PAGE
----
Fleas feed on pet’s blood and they represent a year-round problem. Controlling fleas is important for the health of our pets, especially when they are likely to suffer from allergic skin diseases. Flea allergy dermatitis is one of the most frequent causes of chronic itching in pets.
Without adequate treatment, a flea allergy is responsible for a degradation of the skin and hair condition. Then, skin infections eventually develop on the lesions induced by the pet’s claws or teeth.
Because of repeated flea bites, some pets become sensitized to proteins contained in flea saliva. When fleas trigger an allergic dermatitis (FAD), animal's itching is far greater than the normal local irritation caused by parasites.
At first, licking or scratching simply causes local inflammation but very quickly, the hair gets damaged and falls, revealing nude skin, especially in the dorso-lumbar region in dogs. The pruritus can become so violent that the pet scratches to the point of self-harming. The most affected individuals can spend several hours a day scratching and their sleep is eventually disturbed.
CAD is an underlying skin allergy in pets. The immune system of atopic animals overreacts to one or more elements of the environment: pollen but also tissues, food or mites. This disease has a genetic origin and in general, the problem appears early in the animal's life. Dogs suffering from atopic dermatitis are moreover more prone to develop flea allergy as well.
As it is the case in FAD, the major clinical sign is itching but the inflammation usually develops around the face, ears, feet and any folds in the skin. External otitis is frequent.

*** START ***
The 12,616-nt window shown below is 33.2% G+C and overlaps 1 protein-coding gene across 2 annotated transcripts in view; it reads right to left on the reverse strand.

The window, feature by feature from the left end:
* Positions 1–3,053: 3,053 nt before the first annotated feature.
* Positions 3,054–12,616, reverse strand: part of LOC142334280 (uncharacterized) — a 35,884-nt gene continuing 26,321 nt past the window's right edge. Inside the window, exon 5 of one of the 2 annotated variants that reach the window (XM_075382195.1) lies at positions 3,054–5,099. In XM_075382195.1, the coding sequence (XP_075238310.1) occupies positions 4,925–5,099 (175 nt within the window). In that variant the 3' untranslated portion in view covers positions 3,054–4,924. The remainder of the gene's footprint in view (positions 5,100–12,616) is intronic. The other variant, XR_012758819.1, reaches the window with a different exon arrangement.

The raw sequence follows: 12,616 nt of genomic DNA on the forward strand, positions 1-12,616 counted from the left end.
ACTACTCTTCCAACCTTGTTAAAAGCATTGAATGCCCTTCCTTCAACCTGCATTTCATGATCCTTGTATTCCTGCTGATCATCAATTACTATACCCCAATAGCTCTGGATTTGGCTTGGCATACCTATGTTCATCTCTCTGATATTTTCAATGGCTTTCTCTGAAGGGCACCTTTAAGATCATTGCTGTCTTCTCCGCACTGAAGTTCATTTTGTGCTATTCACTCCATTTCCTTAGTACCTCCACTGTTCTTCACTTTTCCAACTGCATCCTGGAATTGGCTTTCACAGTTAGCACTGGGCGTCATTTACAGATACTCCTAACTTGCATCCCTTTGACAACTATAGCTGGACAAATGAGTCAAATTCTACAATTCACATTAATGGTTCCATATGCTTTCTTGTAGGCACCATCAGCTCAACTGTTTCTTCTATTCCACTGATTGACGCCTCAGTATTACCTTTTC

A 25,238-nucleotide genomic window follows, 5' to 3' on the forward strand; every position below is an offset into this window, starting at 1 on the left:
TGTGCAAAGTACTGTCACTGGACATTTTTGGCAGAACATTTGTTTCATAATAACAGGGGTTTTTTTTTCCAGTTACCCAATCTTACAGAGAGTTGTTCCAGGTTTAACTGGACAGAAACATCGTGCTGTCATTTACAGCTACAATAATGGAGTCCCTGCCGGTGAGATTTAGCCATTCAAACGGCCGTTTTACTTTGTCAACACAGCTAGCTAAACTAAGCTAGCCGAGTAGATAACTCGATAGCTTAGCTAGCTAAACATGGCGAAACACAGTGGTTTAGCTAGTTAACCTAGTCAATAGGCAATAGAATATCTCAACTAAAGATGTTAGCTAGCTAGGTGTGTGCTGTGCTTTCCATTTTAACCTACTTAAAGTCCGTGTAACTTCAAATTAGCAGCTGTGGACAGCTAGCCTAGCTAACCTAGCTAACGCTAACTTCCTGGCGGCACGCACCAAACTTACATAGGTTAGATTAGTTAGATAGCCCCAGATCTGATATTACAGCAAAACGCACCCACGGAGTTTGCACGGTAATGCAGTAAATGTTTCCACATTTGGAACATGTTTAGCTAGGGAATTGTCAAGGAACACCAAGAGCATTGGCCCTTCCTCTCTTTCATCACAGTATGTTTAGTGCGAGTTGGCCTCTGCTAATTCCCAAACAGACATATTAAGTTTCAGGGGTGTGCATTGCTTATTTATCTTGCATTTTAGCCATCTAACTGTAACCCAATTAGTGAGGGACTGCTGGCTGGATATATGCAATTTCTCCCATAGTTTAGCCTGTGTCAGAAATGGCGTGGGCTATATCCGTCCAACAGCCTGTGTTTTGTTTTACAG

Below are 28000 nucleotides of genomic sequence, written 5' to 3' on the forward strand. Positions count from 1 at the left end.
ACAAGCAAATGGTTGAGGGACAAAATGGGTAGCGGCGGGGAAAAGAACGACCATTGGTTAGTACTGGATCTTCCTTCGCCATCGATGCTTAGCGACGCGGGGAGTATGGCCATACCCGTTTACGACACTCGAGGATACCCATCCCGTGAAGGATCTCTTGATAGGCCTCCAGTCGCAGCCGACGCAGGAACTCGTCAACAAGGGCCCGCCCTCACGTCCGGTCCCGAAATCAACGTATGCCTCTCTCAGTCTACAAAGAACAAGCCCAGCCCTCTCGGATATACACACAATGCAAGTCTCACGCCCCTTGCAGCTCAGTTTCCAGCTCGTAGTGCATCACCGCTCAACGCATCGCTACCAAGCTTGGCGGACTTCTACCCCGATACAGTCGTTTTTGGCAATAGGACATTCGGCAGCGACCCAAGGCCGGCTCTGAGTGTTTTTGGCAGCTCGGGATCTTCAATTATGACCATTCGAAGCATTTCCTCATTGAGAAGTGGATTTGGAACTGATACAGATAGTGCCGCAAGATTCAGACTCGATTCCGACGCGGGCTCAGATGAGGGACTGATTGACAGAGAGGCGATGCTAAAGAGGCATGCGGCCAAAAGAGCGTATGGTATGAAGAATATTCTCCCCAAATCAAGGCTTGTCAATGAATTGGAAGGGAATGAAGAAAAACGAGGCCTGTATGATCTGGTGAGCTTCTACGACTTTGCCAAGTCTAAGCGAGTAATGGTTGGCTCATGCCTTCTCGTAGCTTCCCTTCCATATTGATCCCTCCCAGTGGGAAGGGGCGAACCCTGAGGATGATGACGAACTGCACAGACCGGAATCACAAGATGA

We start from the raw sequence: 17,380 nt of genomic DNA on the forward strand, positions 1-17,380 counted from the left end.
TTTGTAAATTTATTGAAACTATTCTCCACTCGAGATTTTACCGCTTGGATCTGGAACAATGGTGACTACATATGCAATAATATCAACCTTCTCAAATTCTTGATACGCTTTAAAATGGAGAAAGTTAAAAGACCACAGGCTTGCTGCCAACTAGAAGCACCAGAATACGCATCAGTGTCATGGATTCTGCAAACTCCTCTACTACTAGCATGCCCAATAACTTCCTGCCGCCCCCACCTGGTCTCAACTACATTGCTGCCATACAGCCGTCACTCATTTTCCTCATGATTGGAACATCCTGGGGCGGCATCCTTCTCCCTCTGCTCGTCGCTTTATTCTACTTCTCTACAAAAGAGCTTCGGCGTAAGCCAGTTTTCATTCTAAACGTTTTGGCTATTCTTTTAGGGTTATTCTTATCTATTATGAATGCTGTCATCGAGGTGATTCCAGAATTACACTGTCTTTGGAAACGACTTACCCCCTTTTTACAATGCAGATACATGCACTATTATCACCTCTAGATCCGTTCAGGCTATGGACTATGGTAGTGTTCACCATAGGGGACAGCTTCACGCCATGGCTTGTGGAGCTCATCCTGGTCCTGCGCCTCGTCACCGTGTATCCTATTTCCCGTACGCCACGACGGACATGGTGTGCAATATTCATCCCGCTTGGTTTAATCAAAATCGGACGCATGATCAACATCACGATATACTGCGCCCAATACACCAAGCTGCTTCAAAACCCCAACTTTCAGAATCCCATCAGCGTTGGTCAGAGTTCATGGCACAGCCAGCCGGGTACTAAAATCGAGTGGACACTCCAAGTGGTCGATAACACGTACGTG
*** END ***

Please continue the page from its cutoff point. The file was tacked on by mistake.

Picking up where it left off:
A female flea lays around 50 eggs a day and one flea can become 1,000 in just 21 days! Only 5% of fleas are the adults that we see in pet hair: eggs are scattered around our homes, larvae burrow deep into carpets and underneath floor boards, and pupae live in their cocoons, from which adult fleas hatch.
They can stay in cracks and crevices for up to 6 months, only hatching when conditions are right, so a year-round prevention treatment is recommended.
For an allergic pet, buying an insecticide is not sufficient. Veterinary advice is necessary because some flea repellents are more interesting/efficient than others: in addition to the insecticide effect, the product must block insects from feeding and it must spread very quickly throughout the animal's body.
Treating a dog or cat against fleas is useless if recontamination is possible from other animals that maintain high parasitic pressure in the environment. Daily vacuuming of the environment will be recommended, as well as the use of growth regulators, which inhibit flea reproduction, so as to support the effectiveness of treatment. This may be very important when several animals live under the same roof. Remember to treat all your pets simultaneously, and groom regularly to identify the extent of infestation.